You've previously learned how the string variable can contain numbers and letters and represent almost anything. When using Python with ArcGIS, strings can be useful for storing paths to data and printing messages to the user. There are also some geoprocessing tool parameters that you'll need to supply with strings.
Python has some very useful string manipulation abilities. We won't get into all of them in this course, but following are a few techniques that you need to know.
To concatenate two strings means to append or add one string on to the end of another. For example, you could concatenate the strings "Python is " and "a scripting language" to make the complete sentence "Python is a scripting language." Since you are adding one string to another, it's intuitive that in Python you can use the + sign to concatenate strings.
You may need to concatenate strings when working with path names. Sometimes it's helpful or required to store one string representing the folder or geodatabase from which you're pulling datasets and a second string representing the dataset itself. You put both together to make a full path.
The following example, modified from one in the ArcGIS Help, demonstrates this concept. Suppose you already have a list of strings representing feature classes that you want to clip. The list is represented by "featureClassList" in this script:
# This script clips all datasets in a folder import arcpy inFolder = "c:\\data\\inputShapefiles\\" resultsFolder = "c:\\data\\results\\" clipFeature = "c:\\data\\states\\Nebraska.shp" # List feature classes arcpy.env.workspace = inFolder featureClassList = arcpy.ListFeatureClasses() # Loop through each feature class and clip for featureClass in featureClassList: # Make the output path by concatenating strings outputPath = resultsFolder + featureClass # Clip the feature class arcpy.Clip_analysis(featureClass, clipFeature, outputPath)
String concatenation is occurring in this line: outputPath = resultsFolder + featureClass. In longhand, the output folder "c:\\data\\results\\" is getting the feature class name added on the end. If the feature class name were "Roads.shp" the resulting output string would be "c:\\data\\results\\Roads.shp".
The above example shows that string concatenation can be useful in looping. Constructing the output path by using a set workspace or folder name followed by a feature class name from a list gives much more flexibility than trying to create output path strings for each dataset individually. You may not know how many feature classes are in the list or what their names are. You can get around that if you construct the output paths on the fly through string concatenation.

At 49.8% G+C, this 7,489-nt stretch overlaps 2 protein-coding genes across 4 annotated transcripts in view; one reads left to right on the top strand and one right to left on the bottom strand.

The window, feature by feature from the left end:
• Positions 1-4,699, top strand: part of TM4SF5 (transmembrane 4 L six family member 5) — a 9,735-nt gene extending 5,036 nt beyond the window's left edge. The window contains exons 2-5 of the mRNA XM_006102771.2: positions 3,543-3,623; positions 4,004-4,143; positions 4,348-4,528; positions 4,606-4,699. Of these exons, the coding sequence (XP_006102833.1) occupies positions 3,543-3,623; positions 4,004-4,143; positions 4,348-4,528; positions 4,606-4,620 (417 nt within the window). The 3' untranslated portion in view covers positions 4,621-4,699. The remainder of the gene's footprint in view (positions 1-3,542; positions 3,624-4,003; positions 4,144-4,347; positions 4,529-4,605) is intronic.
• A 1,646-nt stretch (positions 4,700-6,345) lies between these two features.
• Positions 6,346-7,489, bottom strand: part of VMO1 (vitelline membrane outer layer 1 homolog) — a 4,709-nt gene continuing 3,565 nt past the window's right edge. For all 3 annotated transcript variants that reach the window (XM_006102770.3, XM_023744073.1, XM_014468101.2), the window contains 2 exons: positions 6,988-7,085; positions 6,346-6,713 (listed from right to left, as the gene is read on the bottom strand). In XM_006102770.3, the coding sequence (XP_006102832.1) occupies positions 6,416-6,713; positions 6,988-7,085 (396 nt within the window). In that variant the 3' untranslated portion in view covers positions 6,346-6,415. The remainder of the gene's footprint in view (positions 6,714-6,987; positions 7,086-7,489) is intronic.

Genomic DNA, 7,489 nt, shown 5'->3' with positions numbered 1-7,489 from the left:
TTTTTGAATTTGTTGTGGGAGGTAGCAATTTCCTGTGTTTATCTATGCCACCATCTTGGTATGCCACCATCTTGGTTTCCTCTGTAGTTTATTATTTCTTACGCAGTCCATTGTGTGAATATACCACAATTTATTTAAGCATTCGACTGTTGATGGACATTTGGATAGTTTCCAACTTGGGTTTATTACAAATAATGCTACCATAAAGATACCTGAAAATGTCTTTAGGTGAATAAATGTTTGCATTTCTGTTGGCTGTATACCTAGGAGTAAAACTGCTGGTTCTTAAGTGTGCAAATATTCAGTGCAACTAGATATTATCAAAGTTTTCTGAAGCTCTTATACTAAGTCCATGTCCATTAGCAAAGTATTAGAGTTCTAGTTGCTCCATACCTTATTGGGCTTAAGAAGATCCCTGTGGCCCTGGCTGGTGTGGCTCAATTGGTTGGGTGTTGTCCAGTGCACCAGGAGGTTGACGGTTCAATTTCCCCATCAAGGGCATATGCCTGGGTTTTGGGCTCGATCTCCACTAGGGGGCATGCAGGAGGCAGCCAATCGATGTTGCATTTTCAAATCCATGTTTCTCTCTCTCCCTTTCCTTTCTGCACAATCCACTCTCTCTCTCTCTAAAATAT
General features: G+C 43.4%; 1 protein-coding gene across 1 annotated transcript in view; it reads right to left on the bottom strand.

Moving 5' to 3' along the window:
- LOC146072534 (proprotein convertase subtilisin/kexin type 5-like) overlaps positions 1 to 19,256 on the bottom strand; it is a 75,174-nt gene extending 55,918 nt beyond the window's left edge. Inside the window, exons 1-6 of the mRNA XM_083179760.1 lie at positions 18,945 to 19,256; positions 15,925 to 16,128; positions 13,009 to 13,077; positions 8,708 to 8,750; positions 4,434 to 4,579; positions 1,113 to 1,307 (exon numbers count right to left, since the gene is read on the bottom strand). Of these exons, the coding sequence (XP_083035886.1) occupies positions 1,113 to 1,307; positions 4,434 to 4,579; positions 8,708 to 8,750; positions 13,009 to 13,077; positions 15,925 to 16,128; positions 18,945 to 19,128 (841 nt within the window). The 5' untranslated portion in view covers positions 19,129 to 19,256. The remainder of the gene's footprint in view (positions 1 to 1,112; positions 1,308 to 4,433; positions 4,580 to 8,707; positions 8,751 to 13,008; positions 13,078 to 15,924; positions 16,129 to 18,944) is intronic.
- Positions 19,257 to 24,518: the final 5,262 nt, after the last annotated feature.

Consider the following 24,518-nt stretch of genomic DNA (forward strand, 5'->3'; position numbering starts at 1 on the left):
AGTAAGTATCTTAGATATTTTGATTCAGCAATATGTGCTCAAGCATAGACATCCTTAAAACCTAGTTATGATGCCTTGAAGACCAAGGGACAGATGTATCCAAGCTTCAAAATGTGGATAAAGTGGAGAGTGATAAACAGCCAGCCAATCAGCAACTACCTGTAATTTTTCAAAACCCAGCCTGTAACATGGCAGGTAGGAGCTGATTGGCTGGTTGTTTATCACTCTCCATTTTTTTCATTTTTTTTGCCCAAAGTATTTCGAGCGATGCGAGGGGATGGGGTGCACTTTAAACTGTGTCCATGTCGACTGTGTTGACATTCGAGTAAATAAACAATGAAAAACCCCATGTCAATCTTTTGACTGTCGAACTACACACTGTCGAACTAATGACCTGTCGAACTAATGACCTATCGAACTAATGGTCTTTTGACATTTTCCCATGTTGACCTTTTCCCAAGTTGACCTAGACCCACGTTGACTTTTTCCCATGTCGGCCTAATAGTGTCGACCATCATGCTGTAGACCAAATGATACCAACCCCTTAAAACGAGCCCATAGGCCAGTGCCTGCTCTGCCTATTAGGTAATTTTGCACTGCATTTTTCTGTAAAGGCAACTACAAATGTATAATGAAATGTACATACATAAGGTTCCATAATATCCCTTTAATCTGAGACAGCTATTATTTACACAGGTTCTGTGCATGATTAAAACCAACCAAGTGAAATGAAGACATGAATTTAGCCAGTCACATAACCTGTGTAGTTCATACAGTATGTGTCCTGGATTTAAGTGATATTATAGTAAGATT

Casting to a string
Sometimes in programming you have a variable of one type that needs to be treated as another type. For example, 5 can be represented as a number or as a string. Python can only perform math on 5 if it is treated as a number, and it can only concatenate 5 onto an existing string if it is treated as a string.
Casting is a way of forcing your program to think of a variable as a different type. Create a new script in PythonWin and type or paste the following code:
x = 0 while x < 10: print x x += 1 print "You ran the loop " + x + " times."
Now try to run it. The script attempts to concatenate strings with the variable x to print how many times you ran a loop, but it results in an error: "TypeError: cannot concatenate 'str' and 'int' objects." Python doesn't have a problem when you want to print the variable x on its own, but Python cannot mix strings and integer variables in a printed statement. To get the code to work, you have to cast the variable x to a string when you try to print it.
x = 0 while x < 10: print x x += 1 print "You ran the loop " + str(x) + " times."
You can force Python to think of x as a string by using str(x). Python has other casting functions such as int() and float() that you can use if you need to go from a string to a number. Use int() for integers and float() for decimals.
It's time to take a break and do some readings from another source. If you are new to Python scripting this will help you see the concepts from a second angle.
Read Zandbergen chapters 4 - 6 (skip the parts of Chapter 5 that you have already read in Lesson 1). This can take a few hours but it will save you hours of time if you make sure you understand this material now.
- Chapter 4 covers the basics of Python syntax, loops, strings and other things we just learned.
- Chapter 5 talks about geoprocessing with arcpy. Read the sections we skipped in Lesson 1 - 5.7, 5.8
- Chapter 6 gives some specific instructions about working with ArcGIS datasets, which will be valuable during this week's assigned project.
If you still don't feel like you understand the material after reading the above chapters, don't re-read it just yet. Try some coding from the Lesson 2 practice exercises and assignments, then come back and re-read if necessary. If you are really struggling with a particular concept, type the examples in the interactive window. Programming is like a sport in the sense that you cannot learn all about it by reading; at some point you have to get up and do it.